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Docus, politics dominate Toronto fest

Oscar voters sure to go gaga for Cooper’s ‘Star’

TORONTO, Canada, Sept 5, (Agencies): Hot documentaries, reboots of classic horror franchises, plenty of politics, and of course Oscar-bait galas will be served up at this week’s Toronto International Film Festival.

More than 300 feature and short films from 74 countries – 31,300 minutes of film in total – will be screened at the 43rd TIFF, the biggest film festival in North America, which opens Thursday and runs through Sept 16.

The event is crucial for Oscar-conscious studios and distributors, attracting hundreds of filmmakers and actors to Canada’s largest city.

Big names set to make an appearance on the festival’s 1,108 feet (338 meters) of red carpet include Alec Baldwin, Steve Carell, Penelope Cruz, Drake, Matthew McConaughey, Robert Redford, Chris Pine and Hilary Swank.

Several directors will also make their English-language debuts, including Xavier Dolan with his much-anticipated “The Death and Life of John F. Donovan”.

Meanwhile Chilean director Sebastian Lelio, who earned an Oscar for the 2017 film “A Fantastic Woman”, will premiere the English-language remake of his 2013 Spanish-language breakout feature “Gloria Bell”, with Julianne Moore.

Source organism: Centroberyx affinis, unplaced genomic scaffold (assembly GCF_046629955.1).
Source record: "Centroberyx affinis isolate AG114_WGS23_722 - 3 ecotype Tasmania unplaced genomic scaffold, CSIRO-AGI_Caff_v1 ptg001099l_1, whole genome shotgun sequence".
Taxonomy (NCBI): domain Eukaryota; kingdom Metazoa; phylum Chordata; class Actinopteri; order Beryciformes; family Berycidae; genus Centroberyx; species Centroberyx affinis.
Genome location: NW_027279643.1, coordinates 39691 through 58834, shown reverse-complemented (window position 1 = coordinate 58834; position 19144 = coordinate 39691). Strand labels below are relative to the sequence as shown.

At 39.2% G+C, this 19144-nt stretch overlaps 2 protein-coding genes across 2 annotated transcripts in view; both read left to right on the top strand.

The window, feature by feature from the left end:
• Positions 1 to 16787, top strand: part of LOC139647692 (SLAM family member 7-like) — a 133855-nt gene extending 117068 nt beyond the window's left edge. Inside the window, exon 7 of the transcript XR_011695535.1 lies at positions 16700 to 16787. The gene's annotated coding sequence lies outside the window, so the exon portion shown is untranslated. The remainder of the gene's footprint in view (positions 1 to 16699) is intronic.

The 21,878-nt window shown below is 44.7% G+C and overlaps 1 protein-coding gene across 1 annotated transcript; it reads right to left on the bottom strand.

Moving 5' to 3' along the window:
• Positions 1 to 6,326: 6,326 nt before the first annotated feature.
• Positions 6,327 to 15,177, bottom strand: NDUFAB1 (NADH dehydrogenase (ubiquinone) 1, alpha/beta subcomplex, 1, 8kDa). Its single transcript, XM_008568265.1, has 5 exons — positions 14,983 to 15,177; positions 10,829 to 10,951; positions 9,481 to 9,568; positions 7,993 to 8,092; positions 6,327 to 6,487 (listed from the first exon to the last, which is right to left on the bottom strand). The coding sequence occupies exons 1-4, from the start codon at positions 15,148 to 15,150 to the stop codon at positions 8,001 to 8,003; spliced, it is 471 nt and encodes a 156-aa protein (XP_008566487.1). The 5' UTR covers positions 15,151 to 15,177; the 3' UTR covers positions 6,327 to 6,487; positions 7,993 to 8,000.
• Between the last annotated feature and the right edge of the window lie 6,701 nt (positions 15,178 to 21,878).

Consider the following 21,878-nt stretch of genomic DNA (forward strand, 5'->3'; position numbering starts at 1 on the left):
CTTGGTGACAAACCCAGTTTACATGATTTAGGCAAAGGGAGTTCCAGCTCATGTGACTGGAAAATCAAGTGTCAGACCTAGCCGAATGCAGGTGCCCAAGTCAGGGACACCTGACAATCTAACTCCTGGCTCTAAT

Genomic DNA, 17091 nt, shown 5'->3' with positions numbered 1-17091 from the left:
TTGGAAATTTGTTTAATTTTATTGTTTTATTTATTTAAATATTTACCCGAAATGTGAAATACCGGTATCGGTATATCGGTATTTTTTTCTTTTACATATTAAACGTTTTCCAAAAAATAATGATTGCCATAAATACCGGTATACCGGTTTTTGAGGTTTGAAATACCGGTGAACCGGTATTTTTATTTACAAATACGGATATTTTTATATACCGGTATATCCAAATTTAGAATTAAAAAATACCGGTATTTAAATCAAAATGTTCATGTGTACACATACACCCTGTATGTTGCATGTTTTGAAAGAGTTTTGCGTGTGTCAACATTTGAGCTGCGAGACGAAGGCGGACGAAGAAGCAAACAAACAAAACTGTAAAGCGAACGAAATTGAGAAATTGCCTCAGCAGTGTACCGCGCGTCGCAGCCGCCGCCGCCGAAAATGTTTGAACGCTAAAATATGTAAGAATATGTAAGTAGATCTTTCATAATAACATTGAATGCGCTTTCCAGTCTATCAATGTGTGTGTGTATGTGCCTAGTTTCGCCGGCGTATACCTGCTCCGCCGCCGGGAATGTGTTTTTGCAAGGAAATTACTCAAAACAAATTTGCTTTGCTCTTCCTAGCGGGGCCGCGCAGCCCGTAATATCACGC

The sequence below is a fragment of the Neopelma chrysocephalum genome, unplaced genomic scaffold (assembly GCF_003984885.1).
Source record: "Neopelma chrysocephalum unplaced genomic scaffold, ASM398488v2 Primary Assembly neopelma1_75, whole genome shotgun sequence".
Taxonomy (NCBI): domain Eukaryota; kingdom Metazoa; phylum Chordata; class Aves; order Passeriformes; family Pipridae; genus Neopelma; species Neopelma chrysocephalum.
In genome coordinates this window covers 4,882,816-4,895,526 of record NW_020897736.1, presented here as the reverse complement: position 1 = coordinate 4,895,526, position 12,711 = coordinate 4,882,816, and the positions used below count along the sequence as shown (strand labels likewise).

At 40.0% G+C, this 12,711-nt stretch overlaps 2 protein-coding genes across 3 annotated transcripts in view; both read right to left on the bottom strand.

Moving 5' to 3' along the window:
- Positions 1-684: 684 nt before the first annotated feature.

“Adapting a film you’ve already made for a different audience and still keeping the heart of it is especially hard,” said festival boss Cameron Bailey in a nod to Lelio’s talent.

Elsewhere, Hollywood studios are hoping to breathe new life into classic horror franchises “Predator” and “Halloween” at the festival’s late night screenings.

“What you’re going to see this year is filmmakers diving in and grappling with the changes that we’re seeing in society, and doing it in a number of different ways,” Bailey told AFP.

He cited examples such as Steve McQueen’s thriller “Widows”, starring Viola Davis, and Claire Denis’s “High Life” with Robert Pattinson and Juliette Binoche.

The former, he said, is a heist movie but McQueen, whose “12 Years A Slave” went on from winning the TIFF’s audience prize for best picture to taking the top honor at the Oscars in 2014, also “weaves in an exploration of how Chicago is a kind of roiling, changing place where local politics, and racial and class divisions, affect how people live their lives.”

Denis’ film, meanwhile, uses outer space as a backdrop for “an exploration of gender issues,” Bailey said.

There is also a huge documentary lineup with profiles of legendary music producer Quincy Jones, influential director Ingmar Bergman and soprano Maria Callas, as well as “The Elephant Queen”, which follows the journey of an elephant herd, and “The Truth About Killer Robots”.

“There’s an increased interest in documentaries,” Bailey said. “Audiences are searching for truth and are turning to filmmakers they trust.”

Several of the documentaries are still looking for distributors, so “they’re some of the hottest films in terms of acquisitions,” he said.

For politicos, Michael Moore is back chronicling the rise of Donald Trump in “Fahrenheit 11/9”, an unofficial sequel to his 2004 hit documentary “Fahrenheit 9/11”, alongside exposes of strategist Steven Bannon in “American Dharma” and Russian leaders in “Putin’s Witnesses” and Werner Herzog’s “Meeting Gorbachev”.